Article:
Spring Chinook Salmon. Photo courtesy Michael Humling, US Fish & Wildlife Service

Fisheries Department announces chinook fishing restrictions in B.C.

Urgent protection measures include the closure of a commercial fishery involving seven endangered stock

The federal government has announced commercial and recreational fishing restrictions in British Columbia as a way to conserve chinook salmon returning to the Fraser River this season.

The Fisheries Department’s regional director general Rebecca Reid says urgent protection measures include the closure of a commercial fishery involving seven endangered stocks.

Reid says an independent committee of wildlife experts and scientists conducted an assessment last November and determined seven chinook populations on the Fraser River are endangered, four are threatened and one is of special concern.

One area salmon was considered not at risk while three others were not assessed by the Committee on the Status of Endangered Wildlife in Canada.

Reid says harvest management measures alone won’t deal with declining numbers of chinook in recent years due to multiple factors including warming waters because of climate change and destruction of habitat that must be rebuilt.

She says last year’s catch reduction by one-third to limit pressure on the stocks was not enough and the decrease in chinook also affects southern resident killer whales that depend on the salmon as their preferred prey.

Reid told reporters during a conference call on Tuesday that Fisheries and Oceans Canada has a five-year plan to manage chinook and is committed to working with the B.C. government.

READ MORE: Chilliwack stream’s salmon habitat to recover from Trans Mountain pipeline work within 2 years

“Collaboration with the B.C. government, Indigenous groups and stakeholders is a cornerstone of the implementation plan,” she says, adding the department will also consult with the province on land and water-use policies that impact critical habitat.

“Community advisers and DFO work alongside the stewardship community, building partnerships with the community to support salmon and salmon protection and education activities at the local level across British Columbia.”

Regional resource manager Jeff Grout says protection measures for the commercial sector in the northern community of Haida Gwaii mean no retention of chinook until August 20, a delay of about two months from the normal start of that fishery.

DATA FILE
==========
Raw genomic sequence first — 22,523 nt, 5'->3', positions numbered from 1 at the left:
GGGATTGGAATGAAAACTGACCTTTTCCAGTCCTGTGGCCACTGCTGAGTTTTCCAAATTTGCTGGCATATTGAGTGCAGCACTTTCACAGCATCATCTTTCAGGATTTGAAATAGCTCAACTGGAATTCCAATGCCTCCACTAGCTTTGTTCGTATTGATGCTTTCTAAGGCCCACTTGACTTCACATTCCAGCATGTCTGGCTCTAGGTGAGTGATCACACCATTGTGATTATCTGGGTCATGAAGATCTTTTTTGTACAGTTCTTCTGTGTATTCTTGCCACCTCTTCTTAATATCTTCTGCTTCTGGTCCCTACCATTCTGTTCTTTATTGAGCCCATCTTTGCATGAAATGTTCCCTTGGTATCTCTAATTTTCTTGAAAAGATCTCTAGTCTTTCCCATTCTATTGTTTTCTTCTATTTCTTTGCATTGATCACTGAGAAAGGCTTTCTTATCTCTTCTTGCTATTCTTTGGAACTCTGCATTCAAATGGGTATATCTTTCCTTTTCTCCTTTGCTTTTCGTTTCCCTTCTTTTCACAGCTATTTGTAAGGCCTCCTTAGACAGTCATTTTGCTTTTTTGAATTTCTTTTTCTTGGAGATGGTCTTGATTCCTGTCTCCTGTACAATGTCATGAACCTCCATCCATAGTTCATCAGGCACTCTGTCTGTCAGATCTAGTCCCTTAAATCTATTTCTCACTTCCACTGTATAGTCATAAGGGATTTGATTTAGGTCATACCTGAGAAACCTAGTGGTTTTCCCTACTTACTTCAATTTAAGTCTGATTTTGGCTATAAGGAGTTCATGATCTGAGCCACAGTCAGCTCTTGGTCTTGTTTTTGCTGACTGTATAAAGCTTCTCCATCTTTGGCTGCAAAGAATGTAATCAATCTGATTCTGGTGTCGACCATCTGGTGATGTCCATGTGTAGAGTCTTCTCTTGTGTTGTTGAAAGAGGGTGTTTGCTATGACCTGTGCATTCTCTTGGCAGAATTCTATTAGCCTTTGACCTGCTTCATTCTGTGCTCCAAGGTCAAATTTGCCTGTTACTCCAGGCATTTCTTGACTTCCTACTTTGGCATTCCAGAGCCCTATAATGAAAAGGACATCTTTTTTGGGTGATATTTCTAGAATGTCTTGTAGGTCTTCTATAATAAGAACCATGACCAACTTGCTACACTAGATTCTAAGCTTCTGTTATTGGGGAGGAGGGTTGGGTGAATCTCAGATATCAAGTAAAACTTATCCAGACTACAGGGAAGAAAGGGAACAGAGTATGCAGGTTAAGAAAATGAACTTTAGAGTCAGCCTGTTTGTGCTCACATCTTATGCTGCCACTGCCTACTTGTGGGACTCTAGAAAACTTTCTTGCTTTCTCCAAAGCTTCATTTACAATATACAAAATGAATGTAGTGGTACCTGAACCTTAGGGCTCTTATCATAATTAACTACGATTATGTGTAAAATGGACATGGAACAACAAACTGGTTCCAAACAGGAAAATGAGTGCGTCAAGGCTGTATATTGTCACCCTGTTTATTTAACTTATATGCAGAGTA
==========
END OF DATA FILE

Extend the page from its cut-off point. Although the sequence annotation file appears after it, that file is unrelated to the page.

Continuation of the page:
Nicole Gallant, chief of enforcement operations for the department’s Pacific region, says 140 fisheries officers will be conducting patrols by land, air and water in order to monitor compliance.

She urges the public to report poachers.

The department says it will work with recreational and fish harvesters to look for additional fishing opportunities for stocks such as coho and halibut.

Other limitations include:

  • On the west coast of Vancouver Island, the troll fishery that typically starts in May has been closed until August 1 to allow stocks of high concern to migrate there.
  • A small fishery that harvests chinook for sale in Kamloops Lake has been closed for the season.
  • A mix of management measures in the recreational sector on the west coast of Vancouver Island mean chinook can be retained starting this week and until July 14, after which there will be a return to the normal limit of two chinook a day.
  • In the southern Strait of Georgia and the Strait of Juan de Fuca, measures to protect chinook stocks of concern will include no retention of the salmon until July 31 before one chinook a day will be allowed in August, followed by an increase to two chinook daily.
  • For the recreational fishery in the Fraser River, no fishing for chinook will be allowed until late August and then no chinook can be retained for the season.
  • No new measures have been announced for the northern B.C. recreational sector, where the normal limit is two chinook per day.

The Canadian Press

Like us on Facebook and follow us on Twitter.

Just Posted

UPDATE: Penticton resident’s dog found safe

Nicholas Bozak thanks the public for finding his 17 month old mastiff chow

Survivorship Dragon Boat Team wins in Vernon

Team takes top spot in A division at festival

RDOS contributes funds to arts centre workshop

South Okanagan Performing Arts Centre Society wants input into proposed facility

Great horned owls returned to the wild in the South Okanagan

Great horned owls plucked by crows from their nest last April have been released back into the wild

Youth Wellness Gathering aims to empower, educate South Okanagan youth

The event is hosted by a non-profit located on the Penticton Indian Band (PIB) reserve July 22 & 23

July showers wash out half of the Okanagan’s cherry supply

Cherry growers say this is the worst season they’ve seen in decades

Body, burning truck found near northern B.C. town

RCMP unsure if the two separate discoveries are related

Kelowna car thief’s sentencing delayed

Stanley Nickason pled guilty car theft charges in B.C. Supreme Court

Development gives Kelowna community garden the boot

Glen Valley residents given a few days to break it down before land development

Couple found dead along northern B.C. highway in double homicide

Woman from the U.S. and man from Australia found dead near Liard Hot Springs

World-famous sopranos to hold concert in Okanagan

Two Canadian sopranos are bringing their world-famous voices to the Okanagan for one night only

Kelowna RCMP release video of reckless theft out of Southwest Mission

“Their tactics were anything but subtle,” states Cpl. Jesse O’Donaghey

UPDATE: West Kelowna fawn euthanized, not claimed by sanctuary

Gilbert the deer has been euthanized after a suitable home was not found in time

BC Wildfire Service warns wet weather no reason to be complacent

Fire risk currently low for much of B.C. compared to same time over last two years.

Most Read